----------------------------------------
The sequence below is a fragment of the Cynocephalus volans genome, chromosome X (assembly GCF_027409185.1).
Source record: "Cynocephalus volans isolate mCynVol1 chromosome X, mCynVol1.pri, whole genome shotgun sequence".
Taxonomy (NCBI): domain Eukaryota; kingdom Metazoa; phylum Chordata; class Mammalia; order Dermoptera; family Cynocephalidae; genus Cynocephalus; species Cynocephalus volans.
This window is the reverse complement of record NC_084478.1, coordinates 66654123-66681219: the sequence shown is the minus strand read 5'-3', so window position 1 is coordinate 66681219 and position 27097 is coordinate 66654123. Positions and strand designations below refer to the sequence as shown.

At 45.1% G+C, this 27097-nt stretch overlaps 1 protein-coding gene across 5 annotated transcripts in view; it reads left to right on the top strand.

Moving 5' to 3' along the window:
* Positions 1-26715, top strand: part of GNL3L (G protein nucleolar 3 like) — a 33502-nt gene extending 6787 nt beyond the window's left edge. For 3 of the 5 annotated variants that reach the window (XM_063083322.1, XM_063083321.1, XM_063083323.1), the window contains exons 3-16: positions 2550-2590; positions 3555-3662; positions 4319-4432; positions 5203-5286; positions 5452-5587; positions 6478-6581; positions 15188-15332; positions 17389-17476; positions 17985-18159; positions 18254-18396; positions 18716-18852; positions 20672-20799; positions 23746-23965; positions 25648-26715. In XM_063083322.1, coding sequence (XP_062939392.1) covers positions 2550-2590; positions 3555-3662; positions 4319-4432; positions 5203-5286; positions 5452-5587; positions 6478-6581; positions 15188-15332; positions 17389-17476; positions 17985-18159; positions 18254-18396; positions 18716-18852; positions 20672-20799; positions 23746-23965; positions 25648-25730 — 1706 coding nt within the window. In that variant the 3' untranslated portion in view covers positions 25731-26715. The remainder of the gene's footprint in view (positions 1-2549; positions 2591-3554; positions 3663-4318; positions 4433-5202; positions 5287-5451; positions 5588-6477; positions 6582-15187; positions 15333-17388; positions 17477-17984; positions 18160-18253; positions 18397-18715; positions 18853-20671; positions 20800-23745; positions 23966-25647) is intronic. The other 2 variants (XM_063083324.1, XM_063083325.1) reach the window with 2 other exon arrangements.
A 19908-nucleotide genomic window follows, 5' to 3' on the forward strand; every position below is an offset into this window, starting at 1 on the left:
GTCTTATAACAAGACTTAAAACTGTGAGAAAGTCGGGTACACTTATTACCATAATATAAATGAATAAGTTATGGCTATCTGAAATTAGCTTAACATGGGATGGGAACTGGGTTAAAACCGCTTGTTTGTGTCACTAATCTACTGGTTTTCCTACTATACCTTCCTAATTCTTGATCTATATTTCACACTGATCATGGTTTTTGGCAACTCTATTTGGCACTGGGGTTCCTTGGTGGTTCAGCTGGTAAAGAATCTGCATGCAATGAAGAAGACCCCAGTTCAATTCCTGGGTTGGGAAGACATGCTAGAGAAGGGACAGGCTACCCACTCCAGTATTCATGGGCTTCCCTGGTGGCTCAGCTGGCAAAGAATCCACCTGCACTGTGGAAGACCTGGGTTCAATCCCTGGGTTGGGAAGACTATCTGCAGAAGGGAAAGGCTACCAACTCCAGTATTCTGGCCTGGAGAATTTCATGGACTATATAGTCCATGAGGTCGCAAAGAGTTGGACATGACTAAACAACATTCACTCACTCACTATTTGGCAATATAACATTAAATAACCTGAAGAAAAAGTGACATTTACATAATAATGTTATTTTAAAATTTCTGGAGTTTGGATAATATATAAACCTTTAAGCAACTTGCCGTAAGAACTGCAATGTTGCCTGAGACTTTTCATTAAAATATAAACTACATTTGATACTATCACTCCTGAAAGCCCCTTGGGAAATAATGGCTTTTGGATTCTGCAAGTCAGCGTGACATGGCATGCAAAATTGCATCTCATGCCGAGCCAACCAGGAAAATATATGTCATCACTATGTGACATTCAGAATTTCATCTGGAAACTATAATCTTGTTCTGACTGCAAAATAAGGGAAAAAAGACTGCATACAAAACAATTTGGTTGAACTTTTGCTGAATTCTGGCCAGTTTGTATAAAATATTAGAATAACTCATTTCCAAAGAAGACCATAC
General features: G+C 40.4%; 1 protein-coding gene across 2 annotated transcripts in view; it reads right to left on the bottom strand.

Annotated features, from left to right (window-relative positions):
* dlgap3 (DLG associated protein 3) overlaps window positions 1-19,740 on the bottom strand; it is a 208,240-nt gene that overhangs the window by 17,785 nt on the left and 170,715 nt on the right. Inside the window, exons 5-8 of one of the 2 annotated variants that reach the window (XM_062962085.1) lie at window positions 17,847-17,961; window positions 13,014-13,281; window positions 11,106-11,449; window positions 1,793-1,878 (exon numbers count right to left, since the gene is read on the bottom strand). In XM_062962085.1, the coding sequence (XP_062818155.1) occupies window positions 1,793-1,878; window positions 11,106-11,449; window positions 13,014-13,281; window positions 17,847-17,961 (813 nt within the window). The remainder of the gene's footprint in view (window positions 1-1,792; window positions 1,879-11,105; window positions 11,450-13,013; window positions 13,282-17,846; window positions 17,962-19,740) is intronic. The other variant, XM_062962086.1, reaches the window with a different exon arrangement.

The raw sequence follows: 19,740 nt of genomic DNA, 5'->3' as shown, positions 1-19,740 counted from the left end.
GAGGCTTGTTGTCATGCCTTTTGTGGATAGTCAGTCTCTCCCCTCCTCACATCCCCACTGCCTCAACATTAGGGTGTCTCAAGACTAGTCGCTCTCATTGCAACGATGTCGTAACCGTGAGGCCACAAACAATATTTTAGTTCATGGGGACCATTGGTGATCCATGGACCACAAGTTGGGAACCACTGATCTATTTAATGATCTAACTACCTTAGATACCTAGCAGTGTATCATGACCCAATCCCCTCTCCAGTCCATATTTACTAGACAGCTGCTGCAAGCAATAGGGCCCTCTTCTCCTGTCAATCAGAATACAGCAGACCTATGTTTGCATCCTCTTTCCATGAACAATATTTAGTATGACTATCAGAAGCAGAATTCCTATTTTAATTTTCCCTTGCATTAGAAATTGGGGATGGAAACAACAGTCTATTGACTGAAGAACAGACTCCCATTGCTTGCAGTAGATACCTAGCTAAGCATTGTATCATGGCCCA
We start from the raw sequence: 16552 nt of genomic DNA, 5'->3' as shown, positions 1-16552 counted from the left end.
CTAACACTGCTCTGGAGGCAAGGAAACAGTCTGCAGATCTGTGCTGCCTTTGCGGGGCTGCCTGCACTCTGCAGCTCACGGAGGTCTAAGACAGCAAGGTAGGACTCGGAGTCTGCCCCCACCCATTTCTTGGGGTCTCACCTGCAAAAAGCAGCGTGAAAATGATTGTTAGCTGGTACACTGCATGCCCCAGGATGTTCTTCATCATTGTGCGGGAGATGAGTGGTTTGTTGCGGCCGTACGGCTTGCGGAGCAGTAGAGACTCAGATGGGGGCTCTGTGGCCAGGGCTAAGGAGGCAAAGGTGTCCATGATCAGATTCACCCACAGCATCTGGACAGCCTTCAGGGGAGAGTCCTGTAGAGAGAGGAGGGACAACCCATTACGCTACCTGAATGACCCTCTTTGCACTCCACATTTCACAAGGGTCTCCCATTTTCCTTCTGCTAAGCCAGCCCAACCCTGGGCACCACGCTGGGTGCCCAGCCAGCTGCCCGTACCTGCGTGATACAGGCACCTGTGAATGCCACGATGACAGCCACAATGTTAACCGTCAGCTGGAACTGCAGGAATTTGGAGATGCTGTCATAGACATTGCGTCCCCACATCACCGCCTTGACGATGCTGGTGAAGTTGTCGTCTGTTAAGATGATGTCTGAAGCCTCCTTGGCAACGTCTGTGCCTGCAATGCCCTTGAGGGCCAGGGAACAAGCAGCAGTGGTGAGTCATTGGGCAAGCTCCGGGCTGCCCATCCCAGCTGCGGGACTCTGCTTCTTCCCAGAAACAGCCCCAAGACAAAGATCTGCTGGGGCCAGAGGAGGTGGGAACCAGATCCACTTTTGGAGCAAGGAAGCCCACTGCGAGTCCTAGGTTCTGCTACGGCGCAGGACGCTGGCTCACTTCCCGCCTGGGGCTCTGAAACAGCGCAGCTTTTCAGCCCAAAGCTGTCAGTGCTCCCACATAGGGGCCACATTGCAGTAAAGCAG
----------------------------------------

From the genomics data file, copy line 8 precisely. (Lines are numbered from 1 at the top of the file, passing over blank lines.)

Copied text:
A 19908-nucleotide genomic window follows, 5' to 3' on the forward strand; every position below is an offset into this window, starting at 1 on the left: